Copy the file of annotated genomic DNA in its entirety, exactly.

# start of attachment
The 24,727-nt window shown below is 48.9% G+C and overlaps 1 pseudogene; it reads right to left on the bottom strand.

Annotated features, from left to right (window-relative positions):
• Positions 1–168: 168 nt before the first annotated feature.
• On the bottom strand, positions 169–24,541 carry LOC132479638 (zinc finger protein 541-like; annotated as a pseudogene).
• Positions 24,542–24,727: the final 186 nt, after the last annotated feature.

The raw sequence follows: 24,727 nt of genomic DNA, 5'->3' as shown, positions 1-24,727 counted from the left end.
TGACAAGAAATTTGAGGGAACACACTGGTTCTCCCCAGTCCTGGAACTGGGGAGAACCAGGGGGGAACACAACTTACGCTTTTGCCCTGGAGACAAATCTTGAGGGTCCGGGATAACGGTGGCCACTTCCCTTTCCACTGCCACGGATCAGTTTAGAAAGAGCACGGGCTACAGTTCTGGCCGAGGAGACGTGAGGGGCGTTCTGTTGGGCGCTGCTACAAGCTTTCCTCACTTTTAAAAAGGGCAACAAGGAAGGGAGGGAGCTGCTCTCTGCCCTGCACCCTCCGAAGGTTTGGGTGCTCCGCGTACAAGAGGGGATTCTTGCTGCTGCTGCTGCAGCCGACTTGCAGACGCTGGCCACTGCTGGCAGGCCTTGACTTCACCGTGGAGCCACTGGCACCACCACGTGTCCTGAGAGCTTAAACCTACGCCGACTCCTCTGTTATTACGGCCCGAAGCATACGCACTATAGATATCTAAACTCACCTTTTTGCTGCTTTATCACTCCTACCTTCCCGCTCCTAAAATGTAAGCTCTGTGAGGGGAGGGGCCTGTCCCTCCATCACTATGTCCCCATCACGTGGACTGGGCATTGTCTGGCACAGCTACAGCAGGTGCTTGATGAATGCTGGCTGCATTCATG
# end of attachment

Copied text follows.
The 24,727-nt window shown below is 48.9% G+C and overlaps 1 pseudogene; it reads right to left on the bottom strand.

Annotated features, from left to right (window-relative positions):
• Positions 1–168: 168 nt before the first annotated feature.
• On the bottom strand, positions 169–24,541 carry LOC132479638 (zinc finger protein 541-like; annotated as a pseudogene).
• Positions 24,542–24,727: the final 186 nt, after the last annotated feature.

The raw sequence follows: 24,727 nt of genomic DNA, 5'->3' as shown, positions 1-24,727 counted from the left end.
TGACAAGAAATTTGAGGGAACACACTGGTTCTCCCCAGTCCTGGAACTGGGGAGAACCAGGGGGGAACACAACTTACGCTTTTGCCCTGGAGACAAATCTTGAGGGTCCGGGATAACGGTGGCCACTTCCCTTTCCACTGCCACGGATCAGTTTAGAAAGAGCACGGGCTACAGTTCTGGCCGAGGAGACGTGAGGGGCGTTCTGTTGGGCGCTGCTACAAGCTTTCCTCACTTTTAAAAAGGGCAACAAGGAAGGGAGGGAGCTGCTCTCTGCCCTGCACCCTCCGAAGGTTTGGGTGCTCCGCGTACAAGAGGGGATTCTTGCTGCTGCTGCTGCAGCCGACTTGCAGACGCTGGCCACTGCTGGCAGGCCTTGACTTCACCGTGGAGCCACTGGCACCACCACGTGTCCTGAGAGCTTAAACCTACGCCGACTCCTCTGTTATTACGGCCCGAAGCATACGCACTATAGATATCTAAACTCACCTTTTTGCTGCTTTATCACTCCTACCTTCCCGCTCCTAAAATGTAAGCTCTGTGAGGGGAGGGGCCTGTCCCTCCATCACTATGTCCCCATCACGTGGACTGGGCATTGTCTGGCACAGCTACAGCAGGTGCTTGATGAATGCTGGCTGCATTCATG